In order to craft this new supreme law of America, many delegates to the Constitutional Convention maintained that the Constitution should embody the principles of the American Revolution. Some historians contend that the document did not live up to those principles, and rather embraced a doctrine for “aristocratic” men who abandoned the true “republican” form of government the Patriots had so tirelessly fought for. This historiography is gravely inaccurate. Rather, the same men in the 1770s who led the Patriots by developing the Royalist position and opposing the British Parliament—by promoting a restoration of the defunct Crown prerogatives—were the same men who spearheaded Royalism in Philadelphia in 1787. This paper argues that the Federalists (those who defended the Constitution) embodied the Revolutionary principles through their condemnation of virtual representation, and the reliance on the theory of authorization to legitimate a representative. Those two principles were supported and promoted by the Patriots who dominated the American position during the imperial crisis.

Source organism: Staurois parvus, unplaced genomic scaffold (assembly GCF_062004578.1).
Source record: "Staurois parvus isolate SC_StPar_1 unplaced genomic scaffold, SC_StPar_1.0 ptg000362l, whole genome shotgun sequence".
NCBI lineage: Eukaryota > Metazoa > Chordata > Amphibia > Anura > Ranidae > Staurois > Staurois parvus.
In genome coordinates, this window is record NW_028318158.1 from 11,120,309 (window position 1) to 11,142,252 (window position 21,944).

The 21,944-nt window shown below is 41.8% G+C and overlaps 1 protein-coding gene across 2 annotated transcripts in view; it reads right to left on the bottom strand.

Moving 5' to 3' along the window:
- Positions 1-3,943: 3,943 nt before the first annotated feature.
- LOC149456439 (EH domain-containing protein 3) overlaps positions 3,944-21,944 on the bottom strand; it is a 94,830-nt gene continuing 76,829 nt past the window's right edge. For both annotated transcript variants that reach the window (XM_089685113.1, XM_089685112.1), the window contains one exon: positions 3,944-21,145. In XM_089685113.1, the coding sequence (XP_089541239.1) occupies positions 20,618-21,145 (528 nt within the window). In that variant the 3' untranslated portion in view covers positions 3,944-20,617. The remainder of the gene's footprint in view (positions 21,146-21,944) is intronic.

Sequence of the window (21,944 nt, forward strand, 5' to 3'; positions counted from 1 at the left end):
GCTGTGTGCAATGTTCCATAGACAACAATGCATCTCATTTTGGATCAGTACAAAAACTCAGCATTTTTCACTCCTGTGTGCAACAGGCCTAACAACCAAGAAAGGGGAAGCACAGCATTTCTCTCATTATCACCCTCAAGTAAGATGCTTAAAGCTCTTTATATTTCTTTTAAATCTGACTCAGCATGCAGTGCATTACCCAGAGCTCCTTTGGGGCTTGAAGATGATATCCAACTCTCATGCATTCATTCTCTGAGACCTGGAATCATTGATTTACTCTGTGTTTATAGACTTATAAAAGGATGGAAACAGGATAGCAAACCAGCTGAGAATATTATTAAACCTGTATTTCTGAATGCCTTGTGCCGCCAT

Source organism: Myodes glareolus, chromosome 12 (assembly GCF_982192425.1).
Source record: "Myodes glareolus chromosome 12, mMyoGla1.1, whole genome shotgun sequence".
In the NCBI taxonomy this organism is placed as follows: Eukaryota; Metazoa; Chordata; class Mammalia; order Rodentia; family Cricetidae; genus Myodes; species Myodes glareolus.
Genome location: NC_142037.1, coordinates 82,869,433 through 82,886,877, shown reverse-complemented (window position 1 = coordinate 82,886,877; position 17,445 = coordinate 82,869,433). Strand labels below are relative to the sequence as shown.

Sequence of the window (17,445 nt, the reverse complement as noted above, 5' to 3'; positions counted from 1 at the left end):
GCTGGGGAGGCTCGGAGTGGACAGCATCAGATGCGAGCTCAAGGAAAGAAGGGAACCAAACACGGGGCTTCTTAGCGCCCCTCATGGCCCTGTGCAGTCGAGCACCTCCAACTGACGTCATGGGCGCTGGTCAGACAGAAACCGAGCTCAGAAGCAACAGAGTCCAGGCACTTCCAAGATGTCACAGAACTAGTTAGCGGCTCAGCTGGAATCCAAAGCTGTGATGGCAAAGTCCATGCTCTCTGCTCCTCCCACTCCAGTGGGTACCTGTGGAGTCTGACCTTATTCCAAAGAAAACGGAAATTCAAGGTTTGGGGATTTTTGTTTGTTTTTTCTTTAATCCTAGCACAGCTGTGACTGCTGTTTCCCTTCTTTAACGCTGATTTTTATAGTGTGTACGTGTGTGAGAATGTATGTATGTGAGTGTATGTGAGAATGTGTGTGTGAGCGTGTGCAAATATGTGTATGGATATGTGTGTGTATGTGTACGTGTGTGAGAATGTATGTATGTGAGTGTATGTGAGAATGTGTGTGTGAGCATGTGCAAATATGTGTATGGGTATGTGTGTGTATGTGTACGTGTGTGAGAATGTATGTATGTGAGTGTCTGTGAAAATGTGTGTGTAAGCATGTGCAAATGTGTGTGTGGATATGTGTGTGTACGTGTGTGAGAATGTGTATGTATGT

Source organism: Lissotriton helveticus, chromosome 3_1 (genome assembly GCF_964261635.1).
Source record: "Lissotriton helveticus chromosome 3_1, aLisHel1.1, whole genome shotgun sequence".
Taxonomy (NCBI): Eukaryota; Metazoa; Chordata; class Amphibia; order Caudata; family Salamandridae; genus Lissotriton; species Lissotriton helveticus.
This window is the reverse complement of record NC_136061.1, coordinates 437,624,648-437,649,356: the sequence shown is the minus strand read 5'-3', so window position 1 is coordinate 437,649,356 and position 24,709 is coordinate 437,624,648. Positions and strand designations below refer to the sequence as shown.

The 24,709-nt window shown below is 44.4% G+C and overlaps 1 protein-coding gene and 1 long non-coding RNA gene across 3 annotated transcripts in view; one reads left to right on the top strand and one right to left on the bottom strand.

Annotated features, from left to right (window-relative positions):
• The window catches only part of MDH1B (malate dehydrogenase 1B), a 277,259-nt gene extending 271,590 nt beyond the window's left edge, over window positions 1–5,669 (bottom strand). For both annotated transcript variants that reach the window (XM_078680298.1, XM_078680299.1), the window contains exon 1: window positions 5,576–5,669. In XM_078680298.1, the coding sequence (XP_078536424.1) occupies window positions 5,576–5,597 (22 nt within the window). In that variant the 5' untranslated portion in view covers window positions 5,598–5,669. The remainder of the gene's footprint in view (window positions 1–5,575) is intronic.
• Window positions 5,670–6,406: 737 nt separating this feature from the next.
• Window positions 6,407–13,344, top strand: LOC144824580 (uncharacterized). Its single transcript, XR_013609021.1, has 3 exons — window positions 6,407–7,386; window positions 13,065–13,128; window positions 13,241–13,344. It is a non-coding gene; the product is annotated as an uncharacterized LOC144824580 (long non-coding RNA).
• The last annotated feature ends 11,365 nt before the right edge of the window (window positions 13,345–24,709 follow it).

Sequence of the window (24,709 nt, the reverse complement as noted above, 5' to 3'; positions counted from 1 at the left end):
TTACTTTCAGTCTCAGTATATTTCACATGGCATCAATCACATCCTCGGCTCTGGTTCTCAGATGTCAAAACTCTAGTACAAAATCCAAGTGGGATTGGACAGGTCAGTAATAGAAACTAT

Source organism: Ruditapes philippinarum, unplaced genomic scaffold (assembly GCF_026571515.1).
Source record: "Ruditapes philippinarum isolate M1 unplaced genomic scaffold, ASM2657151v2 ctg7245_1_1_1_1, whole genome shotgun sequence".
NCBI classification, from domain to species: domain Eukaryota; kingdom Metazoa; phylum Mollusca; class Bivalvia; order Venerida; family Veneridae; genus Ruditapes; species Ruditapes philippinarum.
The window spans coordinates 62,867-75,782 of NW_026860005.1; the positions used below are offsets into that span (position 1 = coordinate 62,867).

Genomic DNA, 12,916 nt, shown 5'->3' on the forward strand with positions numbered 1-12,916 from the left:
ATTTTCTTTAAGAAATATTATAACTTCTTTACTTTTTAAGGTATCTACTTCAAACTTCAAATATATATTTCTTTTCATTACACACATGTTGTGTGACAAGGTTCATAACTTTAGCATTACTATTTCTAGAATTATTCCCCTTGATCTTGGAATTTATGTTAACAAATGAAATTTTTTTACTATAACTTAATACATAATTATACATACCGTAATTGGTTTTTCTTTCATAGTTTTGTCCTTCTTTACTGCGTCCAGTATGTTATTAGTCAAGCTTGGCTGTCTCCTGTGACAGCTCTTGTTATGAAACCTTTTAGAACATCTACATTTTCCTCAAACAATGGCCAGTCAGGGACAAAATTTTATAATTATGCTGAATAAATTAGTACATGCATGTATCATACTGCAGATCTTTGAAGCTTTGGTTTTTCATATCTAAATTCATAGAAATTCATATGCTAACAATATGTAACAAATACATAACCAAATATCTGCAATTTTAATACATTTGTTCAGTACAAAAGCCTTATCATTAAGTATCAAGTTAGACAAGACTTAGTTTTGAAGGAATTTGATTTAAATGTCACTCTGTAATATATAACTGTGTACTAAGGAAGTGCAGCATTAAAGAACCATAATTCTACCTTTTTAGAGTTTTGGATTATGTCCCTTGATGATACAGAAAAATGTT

The first claim the Federalists have to “Revol...
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...oportion of [merchants, traders, farmers, etc.].” Melancton Smith wrote that “when we speak of representatives [the idea] is that they resemble those they represent. They should be a true picture of the people, possess a knowledge of their circumstances and their wants.” The Antifederalists of the time were supporting the concept of a representative as a trustee of a specific class of people, not a delegate of a district. Further, they were convinced that only a selection of representatives based on occupation was the only way to achieve a legislative body that “should resemble” the voters, in order for it to truly represent the people. The same terminology of “likeness,” “resemblance” and “image,” along with the totality of the argument was taken directly from Parker, Gray, Lind and Howard—four men Patriots spent the latter part of the late 1760’s directly refuting.
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